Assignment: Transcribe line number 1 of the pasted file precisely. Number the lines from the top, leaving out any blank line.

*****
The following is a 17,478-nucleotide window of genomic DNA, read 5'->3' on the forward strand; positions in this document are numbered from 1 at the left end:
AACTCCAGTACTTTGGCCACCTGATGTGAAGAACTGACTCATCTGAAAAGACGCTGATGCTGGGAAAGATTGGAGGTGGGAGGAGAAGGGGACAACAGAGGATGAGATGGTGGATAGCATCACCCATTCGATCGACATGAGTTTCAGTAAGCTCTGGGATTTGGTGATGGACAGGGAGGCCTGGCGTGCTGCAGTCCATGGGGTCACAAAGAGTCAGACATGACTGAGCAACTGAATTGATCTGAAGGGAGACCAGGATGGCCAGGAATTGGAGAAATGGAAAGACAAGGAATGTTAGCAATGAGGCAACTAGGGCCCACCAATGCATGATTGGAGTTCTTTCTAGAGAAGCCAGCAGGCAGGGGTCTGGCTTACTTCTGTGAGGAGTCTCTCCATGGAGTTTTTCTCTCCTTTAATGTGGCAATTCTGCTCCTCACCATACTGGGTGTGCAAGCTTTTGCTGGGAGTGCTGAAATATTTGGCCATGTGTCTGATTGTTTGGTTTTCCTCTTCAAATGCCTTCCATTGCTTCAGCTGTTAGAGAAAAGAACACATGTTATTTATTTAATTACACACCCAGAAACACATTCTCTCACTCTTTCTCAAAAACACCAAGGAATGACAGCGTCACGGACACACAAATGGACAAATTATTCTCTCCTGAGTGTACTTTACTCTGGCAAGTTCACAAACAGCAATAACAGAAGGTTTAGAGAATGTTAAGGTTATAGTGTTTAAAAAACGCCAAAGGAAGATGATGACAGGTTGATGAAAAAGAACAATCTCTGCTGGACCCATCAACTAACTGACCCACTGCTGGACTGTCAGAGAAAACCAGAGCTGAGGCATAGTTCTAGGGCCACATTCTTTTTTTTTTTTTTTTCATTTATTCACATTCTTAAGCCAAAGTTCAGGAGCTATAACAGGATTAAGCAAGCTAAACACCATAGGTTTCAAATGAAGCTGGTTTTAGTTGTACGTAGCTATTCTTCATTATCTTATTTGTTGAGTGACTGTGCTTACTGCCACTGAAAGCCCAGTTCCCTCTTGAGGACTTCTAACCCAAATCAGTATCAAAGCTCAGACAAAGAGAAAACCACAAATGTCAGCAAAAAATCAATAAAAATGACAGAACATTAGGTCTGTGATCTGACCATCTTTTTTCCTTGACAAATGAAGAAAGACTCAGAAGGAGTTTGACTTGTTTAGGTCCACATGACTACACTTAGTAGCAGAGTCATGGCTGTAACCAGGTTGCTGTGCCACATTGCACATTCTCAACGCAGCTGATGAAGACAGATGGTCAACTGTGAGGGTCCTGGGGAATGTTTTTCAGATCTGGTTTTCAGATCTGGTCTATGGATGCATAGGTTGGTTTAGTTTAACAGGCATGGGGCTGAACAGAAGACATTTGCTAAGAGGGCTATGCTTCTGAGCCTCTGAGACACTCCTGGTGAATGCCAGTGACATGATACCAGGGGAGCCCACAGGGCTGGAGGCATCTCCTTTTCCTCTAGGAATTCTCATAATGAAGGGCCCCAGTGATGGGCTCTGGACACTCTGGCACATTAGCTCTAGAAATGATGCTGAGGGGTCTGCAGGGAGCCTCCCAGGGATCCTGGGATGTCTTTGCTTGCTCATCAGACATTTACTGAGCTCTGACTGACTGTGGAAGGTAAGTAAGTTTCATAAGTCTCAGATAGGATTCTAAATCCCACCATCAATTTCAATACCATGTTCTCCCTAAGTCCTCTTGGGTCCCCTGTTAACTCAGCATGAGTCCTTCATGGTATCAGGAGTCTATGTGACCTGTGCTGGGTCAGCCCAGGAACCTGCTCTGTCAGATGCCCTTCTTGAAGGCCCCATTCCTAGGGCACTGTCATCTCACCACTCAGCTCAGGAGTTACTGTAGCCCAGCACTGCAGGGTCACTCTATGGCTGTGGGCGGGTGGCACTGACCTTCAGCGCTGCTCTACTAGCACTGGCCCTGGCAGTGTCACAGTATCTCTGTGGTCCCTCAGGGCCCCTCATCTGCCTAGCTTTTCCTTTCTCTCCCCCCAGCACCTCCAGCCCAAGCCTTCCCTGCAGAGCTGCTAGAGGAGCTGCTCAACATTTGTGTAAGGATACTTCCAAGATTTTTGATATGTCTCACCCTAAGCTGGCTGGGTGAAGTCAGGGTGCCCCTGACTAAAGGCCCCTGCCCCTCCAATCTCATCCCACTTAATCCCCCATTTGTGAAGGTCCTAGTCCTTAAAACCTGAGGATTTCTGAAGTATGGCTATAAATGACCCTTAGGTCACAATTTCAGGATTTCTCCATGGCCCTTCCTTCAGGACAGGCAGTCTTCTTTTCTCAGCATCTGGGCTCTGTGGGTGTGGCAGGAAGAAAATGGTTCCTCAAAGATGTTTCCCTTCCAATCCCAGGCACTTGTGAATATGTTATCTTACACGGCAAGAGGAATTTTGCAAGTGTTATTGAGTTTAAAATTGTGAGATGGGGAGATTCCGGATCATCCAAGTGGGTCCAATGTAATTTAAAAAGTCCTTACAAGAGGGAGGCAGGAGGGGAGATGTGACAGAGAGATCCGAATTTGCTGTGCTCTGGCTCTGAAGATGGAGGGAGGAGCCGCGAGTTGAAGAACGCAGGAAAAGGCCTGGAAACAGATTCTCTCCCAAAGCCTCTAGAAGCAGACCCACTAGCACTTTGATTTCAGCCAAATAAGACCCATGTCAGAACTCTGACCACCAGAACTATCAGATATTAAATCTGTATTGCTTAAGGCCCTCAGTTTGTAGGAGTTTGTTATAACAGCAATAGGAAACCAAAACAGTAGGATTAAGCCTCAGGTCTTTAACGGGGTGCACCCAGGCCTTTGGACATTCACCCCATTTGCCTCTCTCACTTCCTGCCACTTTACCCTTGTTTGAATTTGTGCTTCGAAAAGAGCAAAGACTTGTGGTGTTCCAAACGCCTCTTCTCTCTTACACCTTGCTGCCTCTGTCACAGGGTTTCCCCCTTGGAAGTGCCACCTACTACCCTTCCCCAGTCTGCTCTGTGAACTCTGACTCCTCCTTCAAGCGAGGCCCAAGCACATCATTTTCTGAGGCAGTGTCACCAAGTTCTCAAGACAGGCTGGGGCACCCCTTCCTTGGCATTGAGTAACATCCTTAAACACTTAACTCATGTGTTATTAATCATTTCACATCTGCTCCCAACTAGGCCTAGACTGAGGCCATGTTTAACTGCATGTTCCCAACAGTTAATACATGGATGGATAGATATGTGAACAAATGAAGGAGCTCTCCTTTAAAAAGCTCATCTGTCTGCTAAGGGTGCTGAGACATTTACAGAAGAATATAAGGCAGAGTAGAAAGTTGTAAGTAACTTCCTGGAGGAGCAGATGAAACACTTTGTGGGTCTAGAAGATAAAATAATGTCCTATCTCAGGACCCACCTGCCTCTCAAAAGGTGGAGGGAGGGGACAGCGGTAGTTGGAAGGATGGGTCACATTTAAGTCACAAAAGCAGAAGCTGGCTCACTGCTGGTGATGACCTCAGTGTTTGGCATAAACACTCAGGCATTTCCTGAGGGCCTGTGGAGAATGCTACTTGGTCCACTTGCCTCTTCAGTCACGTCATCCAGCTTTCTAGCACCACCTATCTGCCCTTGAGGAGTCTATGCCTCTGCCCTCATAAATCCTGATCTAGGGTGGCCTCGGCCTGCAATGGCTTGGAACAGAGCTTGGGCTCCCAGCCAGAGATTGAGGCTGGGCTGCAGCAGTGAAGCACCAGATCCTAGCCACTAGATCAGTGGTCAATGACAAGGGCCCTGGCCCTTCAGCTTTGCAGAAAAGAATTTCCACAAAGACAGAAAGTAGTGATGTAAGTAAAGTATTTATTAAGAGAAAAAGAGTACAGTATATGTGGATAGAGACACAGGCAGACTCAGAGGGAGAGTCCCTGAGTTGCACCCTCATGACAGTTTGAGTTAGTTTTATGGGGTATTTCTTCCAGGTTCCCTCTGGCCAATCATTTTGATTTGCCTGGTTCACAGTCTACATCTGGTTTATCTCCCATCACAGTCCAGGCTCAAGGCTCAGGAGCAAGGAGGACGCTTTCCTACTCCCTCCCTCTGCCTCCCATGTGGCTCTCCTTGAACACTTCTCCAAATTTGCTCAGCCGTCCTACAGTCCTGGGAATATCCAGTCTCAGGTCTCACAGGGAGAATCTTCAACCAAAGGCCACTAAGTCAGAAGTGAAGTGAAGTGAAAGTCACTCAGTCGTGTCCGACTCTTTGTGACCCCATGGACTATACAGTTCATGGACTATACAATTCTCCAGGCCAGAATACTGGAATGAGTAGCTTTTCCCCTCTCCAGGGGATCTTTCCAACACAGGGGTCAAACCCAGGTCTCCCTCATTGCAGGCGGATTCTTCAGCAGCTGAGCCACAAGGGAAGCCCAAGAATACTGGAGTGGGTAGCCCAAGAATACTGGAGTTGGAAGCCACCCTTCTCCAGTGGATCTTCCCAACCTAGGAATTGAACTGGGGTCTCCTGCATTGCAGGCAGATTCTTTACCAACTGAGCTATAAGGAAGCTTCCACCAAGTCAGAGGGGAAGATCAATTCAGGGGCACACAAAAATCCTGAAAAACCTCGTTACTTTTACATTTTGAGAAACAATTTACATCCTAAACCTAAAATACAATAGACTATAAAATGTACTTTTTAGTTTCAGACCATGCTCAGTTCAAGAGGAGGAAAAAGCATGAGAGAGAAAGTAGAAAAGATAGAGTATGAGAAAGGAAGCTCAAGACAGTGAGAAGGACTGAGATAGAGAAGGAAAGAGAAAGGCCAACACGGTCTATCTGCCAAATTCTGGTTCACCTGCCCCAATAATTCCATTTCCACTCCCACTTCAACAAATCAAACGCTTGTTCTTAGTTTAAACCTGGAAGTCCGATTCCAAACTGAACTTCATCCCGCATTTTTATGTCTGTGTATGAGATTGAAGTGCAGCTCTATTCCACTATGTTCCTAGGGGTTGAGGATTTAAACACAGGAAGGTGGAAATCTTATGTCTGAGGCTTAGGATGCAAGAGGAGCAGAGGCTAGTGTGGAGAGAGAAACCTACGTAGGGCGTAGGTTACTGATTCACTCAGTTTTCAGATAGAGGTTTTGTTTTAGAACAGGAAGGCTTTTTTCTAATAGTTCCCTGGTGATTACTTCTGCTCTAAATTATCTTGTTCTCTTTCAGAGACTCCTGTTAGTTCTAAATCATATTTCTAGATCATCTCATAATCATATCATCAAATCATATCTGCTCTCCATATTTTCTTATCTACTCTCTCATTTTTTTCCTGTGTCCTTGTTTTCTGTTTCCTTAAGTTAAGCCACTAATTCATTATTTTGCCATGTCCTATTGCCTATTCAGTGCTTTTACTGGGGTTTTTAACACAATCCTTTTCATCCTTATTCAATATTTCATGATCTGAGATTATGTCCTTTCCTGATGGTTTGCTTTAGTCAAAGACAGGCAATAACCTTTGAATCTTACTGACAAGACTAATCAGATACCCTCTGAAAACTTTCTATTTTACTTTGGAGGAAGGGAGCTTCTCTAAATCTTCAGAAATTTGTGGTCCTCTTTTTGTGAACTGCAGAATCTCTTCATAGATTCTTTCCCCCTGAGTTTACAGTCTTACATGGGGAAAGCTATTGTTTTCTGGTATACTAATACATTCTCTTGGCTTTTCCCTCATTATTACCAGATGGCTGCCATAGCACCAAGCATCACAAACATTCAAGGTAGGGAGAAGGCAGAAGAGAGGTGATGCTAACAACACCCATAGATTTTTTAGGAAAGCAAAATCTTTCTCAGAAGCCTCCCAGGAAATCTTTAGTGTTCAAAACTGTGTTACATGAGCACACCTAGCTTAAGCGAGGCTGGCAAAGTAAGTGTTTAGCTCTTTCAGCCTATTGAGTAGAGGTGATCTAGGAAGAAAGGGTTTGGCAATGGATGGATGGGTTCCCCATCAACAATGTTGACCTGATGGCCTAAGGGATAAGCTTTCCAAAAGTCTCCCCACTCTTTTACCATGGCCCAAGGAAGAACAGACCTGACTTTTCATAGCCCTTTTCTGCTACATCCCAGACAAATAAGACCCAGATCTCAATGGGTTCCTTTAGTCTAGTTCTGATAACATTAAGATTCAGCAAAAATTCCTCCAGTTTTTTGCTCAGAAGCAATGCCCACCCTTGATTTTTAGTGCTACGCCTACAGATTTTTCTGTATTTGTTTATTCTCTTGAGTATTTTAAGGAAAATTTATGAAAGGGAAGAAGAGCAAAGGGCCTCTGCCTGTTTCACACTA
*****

The following is a 17,478-nucleotide window of genomic DNA, read 5'->3' on the forward strand; positions in this document are numbered from 1 at the left end: